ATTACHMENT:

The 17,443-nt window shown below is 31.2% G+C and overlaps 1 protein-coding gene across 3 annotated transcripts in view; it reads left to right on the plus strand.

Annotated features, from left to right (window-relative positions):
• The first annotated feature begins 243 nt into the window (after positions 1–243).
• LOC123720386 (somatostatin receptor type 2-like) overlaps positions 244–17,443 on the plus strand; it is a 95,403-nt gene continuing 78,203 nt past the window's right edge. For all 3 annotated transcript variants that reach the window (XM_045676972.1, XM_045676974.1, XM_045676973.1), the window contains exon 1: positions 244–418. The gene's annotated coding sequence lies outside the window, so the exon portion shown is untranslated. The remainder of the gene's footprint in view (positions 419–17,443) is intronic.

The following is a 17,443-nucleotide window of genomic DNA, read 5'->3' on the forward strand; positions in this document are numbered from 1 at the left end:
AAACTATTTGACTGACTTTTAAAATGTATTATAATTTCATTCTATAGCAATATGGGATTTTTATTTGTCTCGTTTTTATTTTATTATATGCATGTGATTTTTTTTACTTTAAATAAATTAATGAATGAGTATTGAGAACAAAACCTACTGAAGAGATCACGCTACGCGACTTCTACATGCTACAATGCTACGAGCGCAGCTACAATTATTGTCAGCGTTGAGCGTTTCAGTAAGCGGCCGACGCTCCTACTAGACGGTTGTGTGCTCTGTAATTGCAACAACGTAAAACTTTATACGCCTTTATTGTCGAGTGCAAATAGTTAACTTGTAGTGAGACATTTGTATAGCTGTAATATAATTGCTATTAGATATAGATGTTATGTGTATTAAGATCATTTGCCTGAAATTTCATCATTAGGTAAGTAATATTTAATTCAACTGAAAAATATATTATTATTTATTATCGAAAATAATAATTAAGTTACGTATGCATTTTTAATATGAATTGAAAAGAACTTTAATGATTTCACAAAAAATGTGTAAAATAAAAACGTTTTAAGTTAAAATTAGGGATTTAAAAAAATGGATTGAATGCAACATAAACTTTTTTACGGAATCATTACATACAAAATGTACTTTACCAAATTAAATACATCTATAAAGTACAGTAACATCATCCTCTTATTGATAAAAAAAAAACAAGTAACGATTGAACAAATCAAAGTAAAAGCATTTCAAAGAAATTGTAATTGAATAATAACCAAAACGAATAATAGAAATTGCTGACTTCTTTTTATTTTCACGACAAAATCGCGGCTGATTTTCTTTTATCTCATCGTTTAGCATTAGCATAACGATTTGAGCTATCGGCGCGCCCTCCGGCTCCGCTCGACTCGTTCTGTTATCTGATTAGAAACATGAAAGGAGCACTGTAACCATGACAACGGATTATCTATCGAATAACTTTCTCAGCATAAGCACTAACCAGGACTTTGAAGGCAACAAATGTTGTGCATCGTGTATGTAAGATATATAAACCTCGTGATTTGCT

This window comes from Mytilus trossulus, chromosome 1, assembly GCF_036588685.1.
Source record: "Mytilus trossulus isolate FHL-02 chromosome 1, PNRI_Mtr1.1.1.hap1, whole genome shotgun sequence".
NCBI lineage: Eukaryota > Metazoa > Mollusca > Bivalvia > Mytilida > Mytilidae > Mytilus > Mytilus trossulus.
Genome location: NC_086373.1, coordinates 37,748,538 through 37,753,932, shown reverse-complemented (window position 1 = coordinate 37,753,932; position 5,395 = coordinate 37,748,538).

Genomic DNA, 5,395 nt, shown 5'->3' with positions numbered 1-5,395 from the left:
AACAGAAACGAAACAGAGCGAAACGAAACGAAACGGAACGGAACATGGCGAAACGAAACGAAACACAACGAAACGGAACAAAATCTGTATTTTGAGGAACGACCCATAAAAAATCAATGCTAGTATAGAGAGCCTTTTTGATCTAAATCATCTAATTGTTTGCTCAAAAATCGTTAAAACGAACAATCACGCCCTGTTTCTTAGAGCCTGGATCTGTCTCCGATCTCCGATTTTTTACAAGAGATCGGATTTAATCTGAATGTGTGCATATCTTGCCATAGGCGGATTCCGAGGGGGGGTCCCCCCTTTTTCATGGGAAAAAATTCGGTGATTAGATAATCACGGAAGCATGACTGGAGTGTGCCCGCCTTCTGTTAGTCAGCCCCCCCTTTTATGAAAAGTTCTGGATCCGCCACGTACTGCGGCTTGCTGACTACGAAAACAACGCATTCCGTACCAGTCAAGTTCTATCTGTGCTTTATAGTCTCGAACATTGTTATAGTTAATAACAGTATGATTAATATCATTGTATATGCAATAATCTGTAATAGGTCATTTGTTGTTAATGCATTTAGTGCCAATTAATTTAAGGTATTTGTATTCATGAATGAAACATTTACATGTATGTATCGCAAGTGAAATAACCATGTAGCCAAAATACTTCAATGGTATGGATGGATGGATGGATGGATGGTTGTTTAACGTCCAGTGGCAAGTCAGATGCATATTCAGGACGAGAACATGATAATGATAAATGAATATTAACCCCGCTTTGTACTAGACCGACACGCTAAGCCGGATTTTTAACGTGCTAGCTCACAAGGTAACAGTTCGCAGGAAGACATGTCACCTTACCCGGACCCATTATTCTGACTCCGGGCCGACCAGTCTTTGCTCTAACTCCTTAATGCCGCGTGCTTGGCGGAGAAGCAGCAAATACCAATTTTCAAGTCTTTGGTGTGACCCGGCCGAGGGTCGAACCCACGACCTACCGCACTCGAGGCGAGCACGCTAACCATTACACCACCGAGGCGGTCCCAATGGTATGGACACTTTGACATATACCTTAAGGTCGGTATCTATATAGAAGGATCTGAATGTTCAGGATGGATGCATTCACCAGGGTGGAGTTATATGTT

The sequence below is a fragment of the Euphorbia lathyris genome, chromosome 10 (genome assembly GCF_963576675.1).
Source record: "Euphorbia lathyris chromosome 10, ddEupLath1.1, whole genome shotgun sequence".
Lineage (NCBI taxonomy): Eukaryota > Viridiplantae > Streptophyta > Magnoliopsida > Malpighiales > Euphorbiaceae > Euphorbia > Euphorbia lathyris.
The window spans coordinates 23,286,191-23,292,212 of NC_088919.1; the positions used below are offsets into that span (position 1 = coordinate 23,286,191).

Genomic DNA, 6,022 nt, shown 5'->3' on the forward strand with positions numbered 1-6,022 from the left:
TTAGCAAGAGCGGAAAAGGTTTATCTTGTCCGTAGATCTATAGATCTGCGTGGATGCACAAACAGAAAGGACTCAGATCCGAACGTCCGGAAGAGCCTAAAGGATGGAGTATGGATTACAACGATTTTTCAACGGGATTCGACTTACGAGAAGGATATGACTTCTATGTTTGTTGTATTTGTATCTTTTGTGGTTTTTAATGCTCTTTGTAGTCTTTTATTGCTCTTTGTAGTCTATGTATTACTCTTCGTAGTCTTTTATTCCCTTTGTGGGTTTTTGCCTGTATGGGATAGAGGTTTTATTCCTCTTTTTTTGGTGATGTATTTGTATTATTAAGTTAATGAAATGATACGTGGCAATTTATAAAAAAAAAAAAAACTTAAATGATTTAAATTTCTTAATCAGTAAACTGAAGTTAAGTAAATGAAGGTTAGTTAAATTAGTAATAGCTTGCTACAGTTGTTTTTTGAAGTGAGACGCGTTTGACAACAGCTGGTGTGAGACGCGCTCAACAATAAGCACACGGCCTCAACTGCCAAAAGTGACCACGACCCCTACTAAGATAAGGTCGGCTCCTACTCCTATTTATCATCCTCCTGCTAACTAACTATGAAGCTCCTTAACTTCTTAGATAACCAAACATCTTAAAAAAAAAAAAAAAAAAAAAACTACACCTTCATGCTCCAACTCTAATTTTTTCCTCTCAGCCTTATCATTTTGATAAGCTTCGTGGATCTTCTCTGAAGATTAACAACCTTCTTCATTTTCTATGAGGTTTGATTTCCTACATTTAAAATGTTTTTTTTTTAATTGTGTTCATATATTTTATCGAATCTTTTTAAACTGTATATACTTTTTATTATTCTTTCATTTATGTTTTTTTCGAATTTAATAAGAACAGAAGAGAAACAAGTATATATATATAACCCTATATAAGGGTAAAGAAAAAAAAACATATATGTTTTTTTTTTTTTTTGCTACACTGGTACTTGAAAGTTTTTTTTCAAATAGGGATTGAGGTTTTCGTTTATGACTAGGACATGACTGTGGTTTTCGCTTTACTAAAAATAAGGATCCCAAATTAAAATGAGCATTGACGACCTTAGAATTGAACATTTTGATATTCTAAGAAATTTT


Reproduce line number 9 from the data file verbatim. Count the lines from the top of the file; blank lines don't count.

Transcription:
NCBI lineage: Eukaryota > Metazoa > Mollusca > Bivalvia > Mytilida > Mytilidae > Mytilus > Mytilus trossulus.